A stranger may be surprised that one of the best and oldest neighborhoods in Miami from 1925 seems to have a great Spanish influence because all the streets are named after the country.
It turns out that George Merrick Dade County Councilor interested in the purchase of properties began to promote houses near the bay and showed talent as a salesman and promoter.
Merrick had liked very much the style of Villa Vizcaya, a house that James Deering made in Mediterranean style brought from Spain and Italy material, ancient castles and without thinking twice set out to create an entire neighborhood with that style.
Helped by several architects and influenced by the movement of urban design of pretty cities, he began designing this neighborhood making the most names of the streets of a Spanish encyclopedic dictionary. The main streets of his future city have names like Granada, Alhambra, Segovia and Valencia.
Besides the names, Merrick wanted to emulate the squares and fountains of Spain. To publicize the creation, he hired a legion of vendors for the dream of an idyllic town. The tactic worked. The city had a unique balance between the lush vegetation of the area and a nice cool suburb. It is not to waste anything to the limestone quarry that provided the building materials of city was turned into a swimming pool in the Venetian style.
The first sales were in 1921 and after this first boom, Merrick made his dream and went on to develop the town and finalized the plans for the University of Miami built on land donated by him.
The Biltmore hotel was built in late 1925. In 1926 a hurricane did away with all dreams of Merrick and devastated the area including the beautiful neighborhood. In 1929, the city of Coral Gables Biltmore Hotel filed for bankruptcy and the University of Miami was about to close.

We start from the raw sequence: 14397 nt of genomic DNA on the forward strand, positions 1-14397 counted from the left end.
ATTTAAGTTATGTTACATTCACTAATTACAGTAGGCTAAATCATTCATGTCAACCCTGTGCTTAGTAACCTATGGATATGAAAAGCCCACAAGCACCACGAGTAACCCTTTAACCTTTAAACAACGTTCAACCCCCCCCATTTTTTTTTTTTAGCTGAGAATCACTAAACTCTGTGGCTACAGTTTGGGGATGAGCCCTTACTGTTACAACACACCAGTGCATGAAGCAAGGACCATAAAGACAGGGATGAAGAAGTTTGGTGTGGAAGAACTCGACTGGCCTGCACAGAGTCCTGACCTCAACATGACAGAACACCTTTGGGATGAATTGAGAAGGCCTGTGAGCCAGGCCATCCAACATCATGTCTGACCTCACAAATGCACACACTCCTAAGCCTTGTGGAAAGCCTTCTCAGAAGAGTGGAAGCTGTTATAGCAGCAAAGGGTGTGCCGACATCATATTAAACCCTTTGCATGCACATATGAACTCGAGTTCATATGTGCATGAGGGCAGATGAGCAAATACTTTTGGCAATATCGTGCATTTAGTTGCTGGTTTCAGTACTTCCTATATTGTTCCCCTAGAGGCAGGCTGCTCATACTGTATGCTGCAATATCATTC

World War II helped to provide a resurgence in the area of South Florida where many soldiers were trained.
Biltmore Hotel became an army hospital and several land and buildings of the University of Miami were yielded temporarily for military purposes.
In late 1940s, veterans returned to South Florida and between 1940 and 1950 the population of Coral Gables doubled. It was at this time when many businesses were created in the Gaza Coral Way called ‘Miracle Mile’ or the number of small and luxurious boutiques who settled there.
When the Cuban upper class came to Miami, they liked this neighborhood as the house style reminded him of his native country. Today, almost 47% of Coral Gables is Hispanic. The Biltmore hotel, after years of being empty, reopened in 1987.
The city of Coral Gables was known to be very strict with the rules has softened a lot and as a result has experienced a degradation in the city. Many argue that this constitutes a violation of the vision Merrick had for this city.
But the business side of this city that a few years ago fell quite as people began to prefer indoor malls and protected from sun and rain has resurfaced again attracting a lot of shops. The city gives preference to businesses that commit to keeping the classic style of this Mediterranean city. It also has given grace and style to Coral Gables which has recently attracted many businesses. The city is home to a myriad of luxurious restaurants, 155 multinational companies and 26 consulates. To get the best real estate deals in Miami,